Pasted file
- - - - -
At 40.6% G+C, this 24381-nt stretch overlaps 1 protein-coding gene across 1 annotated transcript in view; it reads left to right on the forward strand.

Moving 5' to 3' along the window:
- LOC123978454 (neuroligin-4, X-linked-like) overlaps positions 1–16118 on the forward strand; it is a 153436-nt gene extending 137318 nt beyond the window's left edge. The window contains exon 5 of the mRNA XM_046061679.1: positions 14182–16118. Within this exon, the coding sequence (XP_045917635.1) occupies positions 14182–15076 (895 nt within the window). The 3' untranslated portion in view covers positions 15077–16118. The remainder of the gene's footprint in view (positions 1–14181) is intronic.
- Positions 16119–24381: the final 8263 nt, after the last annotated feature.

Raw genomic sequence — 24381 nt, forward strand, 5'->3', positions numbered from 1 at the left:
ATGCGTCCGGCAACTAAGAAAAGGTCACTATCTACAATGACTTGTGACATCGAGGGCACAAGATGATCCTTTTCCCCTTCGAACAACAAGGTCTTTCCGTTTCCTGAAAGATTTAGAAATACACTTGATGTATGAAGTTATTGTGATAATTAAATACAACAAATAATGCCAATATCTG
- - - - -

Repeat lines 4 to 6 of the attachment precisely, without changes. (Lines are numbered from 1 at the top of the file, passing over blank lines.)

- Positions 16119–24381: the final 8263 nt, after the last annotated feature.

Raw genomic sequence — 24381 nt, forward strand, 5'->3', positions numbered from 1 at the left:
ATGCGTCCGGCAACTAAGAAAAGGTCACTATCTACAATGACTTGTGACATCGAGGGCACAAGATGATCCTTTTCCCCTTCGAACAACAAGGTCTTTCCGTTTCCTGAAAGATTTAGAAATACACTTGATGTATGAAGTTATTGTGATAATTAAATACAACAAATAATGCCAATATCTG